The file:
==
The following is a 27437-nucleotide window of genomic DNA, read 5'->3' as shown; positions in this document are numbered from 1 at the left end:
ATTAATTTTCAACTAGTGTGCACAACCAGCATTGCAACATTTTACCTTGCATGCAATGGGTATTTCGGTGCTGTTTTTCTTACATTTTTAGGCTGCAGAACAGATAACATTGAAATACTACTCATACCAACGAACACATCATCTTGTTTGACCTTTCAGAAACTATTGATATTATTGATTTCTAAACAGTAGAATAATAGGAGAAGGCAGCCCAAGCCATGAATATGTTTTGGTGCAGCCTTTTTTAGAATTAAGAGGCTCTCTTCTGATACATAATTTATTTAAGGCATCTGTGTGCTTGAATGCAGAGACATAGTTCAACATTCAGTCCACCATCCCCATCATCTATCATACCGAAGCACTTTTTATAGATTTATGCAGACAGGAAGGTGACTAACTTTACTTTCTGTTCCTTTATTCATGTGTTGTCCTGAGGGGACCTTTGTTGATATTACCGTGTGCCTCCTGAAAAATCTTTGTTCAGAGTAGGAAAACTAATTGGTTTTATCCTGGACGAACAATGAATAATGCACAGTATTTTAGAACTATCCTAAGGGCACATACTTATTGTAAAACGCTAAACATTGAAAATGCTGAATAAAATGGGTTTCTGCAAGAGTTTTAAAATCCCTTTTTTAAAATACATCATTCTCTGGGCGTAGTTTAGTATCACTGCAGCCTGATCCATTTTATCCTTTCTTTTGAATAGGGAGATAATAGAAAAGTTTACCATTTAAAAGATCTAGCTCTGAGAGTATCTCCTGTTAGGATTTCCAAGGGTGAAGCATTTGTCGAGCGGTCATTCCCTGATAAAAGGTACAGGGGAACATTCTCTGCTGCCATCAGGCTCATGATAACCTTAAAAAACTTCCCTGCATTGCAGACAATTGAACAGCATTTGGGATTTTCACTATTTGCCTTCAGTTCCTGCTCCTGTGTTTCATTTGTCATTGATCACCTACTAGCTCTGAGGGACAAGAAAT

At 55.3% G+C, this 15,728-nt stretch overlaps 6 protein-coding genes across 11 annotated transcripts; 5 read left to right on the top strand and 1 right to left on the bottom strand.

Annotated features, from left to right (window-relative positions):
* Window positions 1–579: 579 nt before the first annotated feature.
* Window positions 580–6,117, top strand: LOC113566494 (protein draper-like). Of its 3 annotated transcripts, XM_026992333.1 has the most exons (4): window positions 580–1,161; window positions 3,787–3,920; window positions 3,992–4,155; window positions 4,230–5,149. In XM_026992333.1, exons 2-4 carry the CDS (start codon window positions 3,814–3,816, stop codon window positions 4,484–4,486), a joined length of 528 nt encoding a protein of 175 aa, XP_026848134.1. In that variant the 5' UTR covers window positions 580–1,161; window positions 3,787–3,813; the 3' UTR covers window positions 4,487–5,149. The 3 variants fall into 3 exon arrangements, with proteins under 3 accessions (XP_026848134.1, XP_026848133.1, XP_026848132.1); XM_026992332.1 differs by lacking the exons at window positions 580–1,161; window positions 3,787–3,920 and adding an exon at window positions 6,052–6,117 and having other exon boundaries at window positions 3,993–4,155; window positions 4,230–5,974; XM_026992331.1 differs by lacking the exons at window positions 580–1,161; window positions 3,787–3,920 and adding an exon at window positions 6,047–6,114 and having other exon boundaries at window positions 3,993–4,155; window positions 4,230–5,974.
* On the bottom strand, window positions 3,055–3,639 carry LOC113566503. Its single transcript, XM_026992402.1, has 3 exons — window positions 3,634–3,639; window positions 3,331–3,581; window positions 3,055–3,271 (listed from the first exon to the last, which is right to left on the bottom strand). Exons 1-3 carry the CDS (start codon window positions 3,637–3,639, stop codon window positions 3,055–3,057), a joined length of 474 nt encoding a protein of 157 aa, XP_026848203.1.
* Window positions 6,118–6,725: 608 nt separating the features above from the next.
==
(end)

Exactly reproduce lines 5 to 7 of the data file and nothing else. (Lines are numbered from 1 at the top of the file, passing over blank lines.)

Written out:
* Window positions 1–579: 579 nt before the first annotated feature.
* Window positions 580–6,117, top strand: LOC113566494 (protein draper-like). Of its 3 annotated transcripts, XM_026992333.1 has the most exons (4): window positions 580–1,161; window positions 3,787–3,920; window positions 3,992–4,155; window positions 4,230–5,149. In XM_026992333.1, exons 2-4 carry the CDS (start codon window positions 3,814–3,816, stop codon window positions 4,484–4,486), a joined length of 528 nt encoding a protein of 175 aa, XP_026848134.1. In that variant the 5' UTR covers window positions 580–1,161; window positions 3,787–3,813; the 3' UTR covers window positions 4,487–5,149. The 3 variants fall into 3 exon arrangements, with proteins under 3 accessions (XP_026848134.1, XP_026848133.1, XP_026848132.1); XM_026992332.1 differs by lacking the exons at window positions 580–1,161; window positions 3,787–3,920 and adding an exon at window positions 6,052–6,117 and having other exon boundaries at window positions 3,993–4,155; window positions 4,230–5,974; XM_026992331.1 differs by lacking the exons at window positions 580–1,161; window positions 3,787–3,920 and adding an exon at window positions 6,047–6,114 and having other exon boundaries at window positions 3,993–4,155; window positions 4,230–5,974.
* On the bottom strand, window positions 3,055–3,639 carry LOC113566503. Its single transcript, XM_026992402.1, has 3 exons — window positions 3,634–3,639; window positions 3,331–3,581; window positions 3,055–3,271 (listed from the first exon to the last, which is right to left on the bottom strand). Exons 1-3 carry the CDS (start codon window positions 3,637–3,639, stop codon window positions 3,055–3,057), a joined length of 474 nt encoding a protein of 157 aa, XP_026848203.1.